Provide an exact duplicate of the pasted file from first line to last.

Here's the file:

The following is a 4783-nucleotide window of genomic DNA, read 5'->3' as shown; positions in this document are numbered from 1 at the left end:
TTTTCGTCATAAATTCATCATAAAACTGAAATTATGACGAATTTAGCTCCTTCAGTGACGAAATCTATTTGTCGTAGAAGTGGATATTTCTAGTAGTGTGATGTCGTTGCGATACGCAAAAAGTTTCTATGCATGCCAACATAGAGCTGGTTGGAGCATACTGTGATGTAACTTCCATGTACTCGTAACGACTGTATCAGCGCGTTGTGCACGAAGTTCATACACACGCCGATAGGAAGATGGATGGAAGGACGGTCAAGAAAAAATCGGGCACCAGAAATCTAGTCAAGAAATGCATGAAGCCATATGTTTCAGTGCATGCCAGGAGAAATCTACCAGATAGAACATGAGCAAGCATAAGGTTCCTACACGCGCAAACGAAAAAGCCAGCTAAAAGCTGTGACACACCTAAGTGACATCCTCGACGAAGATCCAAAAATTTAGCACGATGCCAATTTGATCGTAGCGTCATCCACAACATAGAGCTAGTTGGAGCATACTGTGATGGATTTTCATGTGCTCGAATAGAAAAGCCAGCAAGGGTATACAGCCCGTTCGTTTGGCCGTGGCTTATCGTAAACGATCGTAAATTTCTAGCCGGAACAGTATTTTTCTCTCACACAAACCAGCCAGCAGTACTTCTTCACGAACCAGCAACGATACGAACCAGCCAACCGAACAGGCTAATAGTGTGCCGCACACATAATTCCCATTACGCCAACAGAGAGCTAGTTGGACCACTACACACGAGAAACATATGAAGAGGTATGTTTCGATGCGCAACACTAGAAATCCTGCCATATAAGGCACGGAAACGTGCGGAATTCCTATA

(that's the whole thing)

The following is a 4783-nucleotide window of genomic DNA, read 5'->3' as shown; positions in this document are numbered from 1 at the left end:
TTTTCGTCATAAATTCATCATAAAACTGAAATTATGACGAATTTAGCTCCTTCAGTGACGAAATCTATTTGTCGTAGAAGTGGATATTTCTAGTAGTGTGATGTCGTTGCGATACGCAAAAAGTTTCTATGCATGCCAACATAGAGCTGGTTGGAGCATACTGTGATGTAACTTCCATGTACTCGTAACGACTGTATCAGCGCGTTGTGCACGAAGTTCATACACACGCCGATAGGAAGATGGATGGAAGGACGGTCAAGAAAAAATCGGGCACCAGAAATCTAGTCAAGAAATGCATGAAGCCATATGTTTCAGTGCATGCCAGGAGAAATCTACCAGATAGAACATGAGCAAGCATAAGGTTCCTACACGCGCAAACGAAAAAGCCAGCTAAAAGCTGTGACACACCTAAGTGACATCCTCGACGAAGATCCAAAAATTTAGCACGATGCCAATTTGATCGTAGCGTCATCCACAACATAGAGCTAGTTGGAGCATACTGTGATGGATTTTCATGTGCTCGAATAGAAAAGCCAGCAAGGGTATACAGCCCGTTCGTTTGGCCGTGGCTTATCGTAAACGATCGTAAATTTCTAGCCGGAACAGTATTTTTCTCTCACACAAACCAGCCAGCAGTACTTCTTCACGAACCAGCAACGATACGAACCAGCCAACCGAACAGGCTAATAGTGTGCCGCACACATAATTCCCATTACGCCAACAGAGAGCTAGTTGGACCACTACACACGAGAAACATATGAAGAGGTATGTTTCGATGCGCAACACTAGAAATCCTGCCATATAAGGCACGGAAACGTGCGGAATTCCTATA